WILMINGTON, N.C. (WECT) – New Hanover High School’s Brogden Hall will likely be closed for a year due to “significant structural deficiencies” that will require approximately $2 million to repair.
Leann Lawrence, the director of facility planning and construction for the school district, told the New Hanover County Board of Commissioners during a Tuesday morning meeting that the gym’s flooring was built upon a raised concrete slab and that soils underneath the slab’s support piers are “settling.”
“We’re going to have to go in and provide augmented structural support for the foundation for that space,” Lawrence said. She added that engineers also determined that the concrete slab is “structurally inefficient” for the loads that are applied to it and will need to be either reinforced or replaced.
The school board previously approved $200,000 to replace Brogden Hall’s flooring last August, and the issues with the concrete slab were discovered during that initial project.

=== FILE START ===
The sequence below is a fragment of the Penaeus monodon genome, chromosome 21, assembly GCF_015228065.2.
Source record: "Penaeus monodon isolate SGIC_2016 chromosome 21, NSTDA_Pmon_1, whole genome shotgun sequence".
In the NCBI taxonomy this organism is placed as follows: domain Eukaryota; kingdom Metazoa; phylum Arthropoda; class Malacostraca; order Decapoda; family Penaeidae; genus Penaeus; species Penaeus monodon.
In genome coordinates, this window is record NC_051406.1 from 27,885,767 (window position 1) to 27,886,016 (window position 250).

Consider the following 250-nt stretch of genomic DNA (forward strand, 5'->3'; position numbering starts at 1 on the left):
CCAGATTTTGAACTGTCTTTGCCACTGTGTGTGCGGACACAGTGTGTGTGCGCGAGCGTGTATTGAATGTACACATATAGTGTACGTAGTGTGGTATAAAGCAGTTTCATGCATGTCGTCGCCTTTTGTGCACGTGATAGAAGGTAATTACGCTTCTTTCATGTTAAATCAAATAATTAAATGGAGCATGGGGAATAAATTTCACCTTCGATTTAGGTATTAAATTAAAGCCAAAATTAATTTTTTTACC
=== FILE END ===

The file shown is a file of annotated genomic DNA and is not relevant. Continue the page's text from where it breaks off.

“We’re very fortunate through the process of evaluation, that my team and my project managers were able to identify this,” Lawrence said. “It’s not an easy thing to see. There’s a great deal of effort invested and time invested to really study foundational root issues — rather than go in and replace the floor as has been done in the past, to search out what is causing the problem. And it literally took us down to the soils in this case.”
Lawrence said it will be a significant construction process which will result in Brogden Hall being closed for most of the upcoming 2021-22 school year.
Commissioners on Tuesday voted to approve the school district’s capital transfer request of $820,000 with $500,000 of that being used on the design process for the Brogden Hall repairs and to upgrade the HVAC system at the Princess Place Gym which will be used while Brogden Hall is unavailable.
A finalized cost estimate for the project should be finished in the next two months, with an expected price tag of approximately $2 million, according to school district documents.
“It’s going to be a mess, it’s going to take at least a year,” commissioner Bill Rivenbark said.
Also part of the transfer request was $100,000 for Myrtle Grove Middle School to fix a moisture issue and $220,000 for Wrightsville Beach Elementary to add dehumidification capabilities to the school’s existing HVAC system.
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